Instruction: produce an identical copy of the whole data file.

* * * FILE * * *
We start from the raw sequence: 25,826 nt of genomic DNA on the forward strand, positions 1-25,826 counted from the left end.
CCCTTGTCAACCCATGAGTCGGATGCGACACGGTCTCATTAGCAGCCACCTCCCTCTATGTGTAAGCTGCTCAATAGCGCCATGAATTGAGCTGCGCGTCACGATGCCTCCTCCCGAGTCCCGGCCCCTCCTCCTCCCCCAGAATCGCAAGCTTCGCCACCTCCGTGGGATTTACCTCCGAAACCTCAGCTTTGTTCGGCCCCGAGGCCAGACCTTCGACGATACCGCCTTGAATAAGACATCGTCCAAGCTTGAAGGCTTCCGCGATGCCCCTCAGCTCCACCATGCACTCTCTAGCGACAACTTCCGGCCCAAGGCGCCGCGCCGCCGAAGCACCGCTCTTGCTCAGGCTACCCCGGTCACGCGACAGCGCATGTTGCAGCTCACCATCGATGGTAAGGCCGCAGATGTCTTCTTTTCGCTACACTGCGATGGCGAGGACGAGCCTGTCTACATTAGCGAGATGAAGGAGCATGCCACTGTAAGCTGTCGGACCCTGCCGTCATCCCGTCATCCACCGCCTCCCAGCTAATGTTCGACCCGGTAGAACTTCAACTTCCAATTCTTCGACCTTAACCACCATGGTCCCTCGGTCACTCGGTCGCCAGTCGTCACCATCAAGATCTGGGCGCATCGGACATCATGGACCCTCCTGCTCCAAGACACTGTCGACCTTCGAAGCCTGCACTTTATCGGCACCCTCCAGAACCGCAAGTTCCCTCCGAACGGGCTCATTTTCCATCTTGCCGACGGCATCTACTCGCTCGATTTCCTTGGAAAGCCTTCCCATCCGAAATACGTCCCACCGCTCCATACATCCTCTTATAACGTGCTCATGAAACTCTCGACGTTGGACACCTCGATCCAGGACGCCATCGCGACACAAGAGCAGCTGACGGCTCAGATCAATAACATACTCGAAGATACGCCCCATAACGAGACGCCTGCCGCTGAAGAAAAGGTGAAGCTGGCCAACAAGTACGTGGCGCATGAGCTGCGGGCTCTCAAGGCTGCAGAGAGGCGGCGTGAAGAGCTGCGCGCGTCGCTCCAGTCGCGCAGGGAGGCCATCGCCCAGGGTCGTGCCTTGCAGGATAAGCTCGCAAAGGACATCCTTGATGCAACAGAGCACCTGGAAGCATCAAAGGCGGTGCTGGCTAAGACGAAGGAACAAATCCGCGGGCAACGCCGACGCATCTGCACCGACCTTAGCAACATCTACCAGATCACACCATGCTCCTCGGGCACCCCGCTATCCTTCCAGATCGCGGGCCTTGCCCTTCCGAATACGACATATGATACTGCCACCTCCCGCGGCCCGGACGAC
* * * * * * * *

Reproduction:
We start from the raw sequence: 25,826 nt of genomic DNA on the forward strand, positions 1-25,826 counted from the left end.
CCCTTGTCAACCCATGAGTCGGATGCGACACGGTCTCATTAGCAGCCACCTCCCTCTATGTGTAAGCTGCTCAATAGCGCCATGAATTGAGCTGCGCGTCACGATGCCTCCTCCCGAGTCCCGGCCCCTCCTCCTCCCCCAGAATCGCAAGCTTCGCCACCTCCGTGGGATTTACCTCCGAAACCTCAGCTTTGTTCGGCCCCGAGGCCAGACCTTCGACGATACCGCCTTGAATAAGACATCGTCCAAGCTTGAAGGCTTCCGCGATGCCCCTCAGCTCCACCATGCACTCTCTAGCGACAACTTCCGGCCCAAGGCGCCGCGCCGCCGAAGCACCGCTCTTGCTCAGGCTACCCCGGTCACGCGACAGCGCATGTTGCAGCTCACCATCGATGGTAAGGCCGCAGATGTCTTCTTTTCGCTACACTGCGATGGCGAGGACGAGCCTGTCTACATTAGCGAGATGAAGGAGCATGCCACTGTAAGCTGTCGGACCCTGCCGTCATCCCGTCATCCACCGCCTCCCAGCTAATGTTCGACCCGGTAGAACTTCAACTTCCAATTCTTCGACCTTAACCACCATGGTCCCTCGGTCACTCGGTCGCCAGTCGTCACCATCAAGATCTGGGCGCATCGGACATCATGGACCCTCCTGCTCCAAGACACTGTCGACCTTCGAAGCCTGCACTTTATCGGCACCCTCCAGAACCGCAAGTTCCCTCCGAACGGGCTCATTTTCCATCTTGCCGACGGCATCTACTCGCTCGATTTCCTTGGAAAGCCTTCCCATCCGAAATACGTCCCACCGCTCCATACATCCTCTTATAACGTGCTCATGAAACTCTCGACGTTGGACACCTCGATCCAGGACGCCATCGCGACACAAGAGCAGCTGACGGCTCAGATCAATAACATACTCGAAGATACGCCCCATAACGAGACGCCTGCCGCTGAAGAAAAGGTGAAGCTGGCCAACAAGTACGTGGCGCATGAGCTGCGGGCTCTCAAGGCTGCAGAGAGGCGGCGTGAAGAGCTGCGCGCGTCGCTCCAGTCGCGCAGGGAGGCCATCGCCCAGGGTCGTGCCTTGCAGGATAAGCTCGCAAAGGACATCCTTGATGCAACAGAGCACCTGGAAGCATCAAAGGCGGTGCTGGCTAAGACGAAGGAACAAATCCGCGGGCAACGCCGACGCATCTGCACCGACCTTAGCAACATCTACCAGATCACACCATGCTCCTCGGGCACCCCGCTATCCTTCCAGATCGCGGGCCTTGCCCTTCCGAATACGACATATGATACTGCCACCTCCCGCGGCCCGGACGAC